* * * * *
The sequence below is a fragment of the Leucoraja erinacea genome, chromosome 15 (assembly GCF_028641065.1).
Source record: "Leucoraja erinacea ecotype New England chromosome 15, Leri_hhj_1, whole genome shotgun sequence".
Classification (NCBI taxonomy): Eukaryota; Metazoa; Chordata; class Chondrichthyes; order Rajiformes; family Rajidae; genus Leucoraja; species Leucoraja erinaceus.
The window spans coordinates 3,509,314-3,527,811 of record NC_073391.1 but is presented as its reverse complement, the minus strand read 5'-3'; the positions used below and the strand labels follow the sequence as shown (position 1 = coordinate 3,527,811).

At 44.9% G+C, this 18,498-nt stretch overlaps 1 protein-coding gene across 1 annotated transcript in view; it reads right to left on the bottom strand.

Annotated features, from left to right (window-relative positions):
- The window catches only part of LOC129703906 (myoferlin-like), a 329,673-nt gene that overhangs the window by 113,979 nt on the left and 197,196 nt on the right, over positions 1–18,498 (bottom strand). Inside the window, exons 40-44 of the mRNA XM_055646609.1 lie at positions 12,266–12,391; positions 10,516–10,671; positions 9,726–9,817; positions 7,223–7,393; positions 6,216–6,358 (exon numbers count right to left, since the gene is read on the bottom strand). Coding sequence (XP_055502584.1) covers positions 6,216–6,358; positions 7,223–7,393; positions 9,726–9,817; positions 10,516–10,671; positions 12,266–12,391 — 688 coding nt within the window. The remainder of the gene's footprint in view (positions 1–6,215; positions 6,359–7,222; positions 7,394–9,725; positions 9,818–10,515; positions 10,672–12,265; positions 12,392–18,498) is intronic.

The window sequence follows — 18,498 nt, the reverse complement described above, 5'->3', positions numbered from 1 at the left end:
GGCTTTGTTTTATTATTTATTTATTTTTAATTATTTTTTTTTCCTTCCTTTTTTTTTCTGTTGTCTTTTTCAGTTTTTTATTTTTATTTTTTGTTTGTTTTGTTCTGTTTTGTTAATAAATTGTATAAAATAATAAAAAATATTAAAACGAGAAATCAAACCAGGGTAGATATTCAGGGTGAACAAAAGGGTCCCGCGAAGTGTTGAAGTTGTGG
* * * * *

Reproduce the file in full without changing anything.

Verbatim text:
The sequence below is a fragment of the Leucoraja erinacea genome, chromosome 15 (assembly GCF_028641065.1).
Source record: "Leucoraja erinacea ecotype New England chromosome 15, Leri_hhj_1, whole genome shotgun sequence".
Classification (NCBI taxonomy): Eukaryota; Metazoa; Chordata; class Chondrichthyes; order Rajiformes; family Rajidae; genus Leucoraja; species Leucoraja erinaceus.
The window spans coordinates 3,509,314-3,527,811 of record NC_073391.1 but is presented as its reverse complement, the minus strand read 5'-3'; the positions used below and the strand labels follow the sequence as shown (position 1 = coordinate 3,527,811).

At 44.9% G+C, this 18,498-nt stretch overlaps 1 protein-coding gene across 1 annotated transcript in view; it reads right to left on the bottom strand.

Annotated features, from left to right (window-relative positions):
- The window catches only part of LOC129703906 (myoferlin-like), a 329,673-nt gene that overhangs the window by 113,979 nt on the left and 197,196 nt on the right, over positions 1–18,498 (bottom strand). Inside the window, exons 40-44 of the mRNA XM_055646609.1 lie at positions 12,266–12,391; positions 10,516–10,671; positions 9,726–9,817; positions 7,223–7,393; positions 6,216–6,358 (exon numbers count right to left, since the gene is read on the bottom strand). Coding sequence (XP_055502584.1) covers positions 6,216–6,358; positions 7,223–7,393; positions 9,726–9,817; positions 10,516–10,671; positions 12,266–12,391 — 688 coding nt within the window. The remainder of the gene's footprint in view (positions 1–6,215; positions 6,359–7,222; positions 7,394–9,725; positions 9,818–10,515; positions 10,672–12,265; positions 12,392–18,498) is intronic.

The window sequence follows — 18,498 nt, the reverse complement described above, 5'->3', positions numbered from 1 at the left end:
GGCTTTGTTTTATTATTTATTTATTTTTAATTATTTTTTTTTCCTTCCTTTTTTTTTCTGTTGTCTTTTTCAGTTTTTTATTTTTATTTTTTGTTTGTTTTGTTCTGTTTTGTTAATAAATTGTATAAAATAATAAAAAATATTAAAACGAGAAATCAAACCAGGGTAGATATTCAGGGTGAACAAAAGGGTCCCGCGAAGTGTTGAAGTTGTGG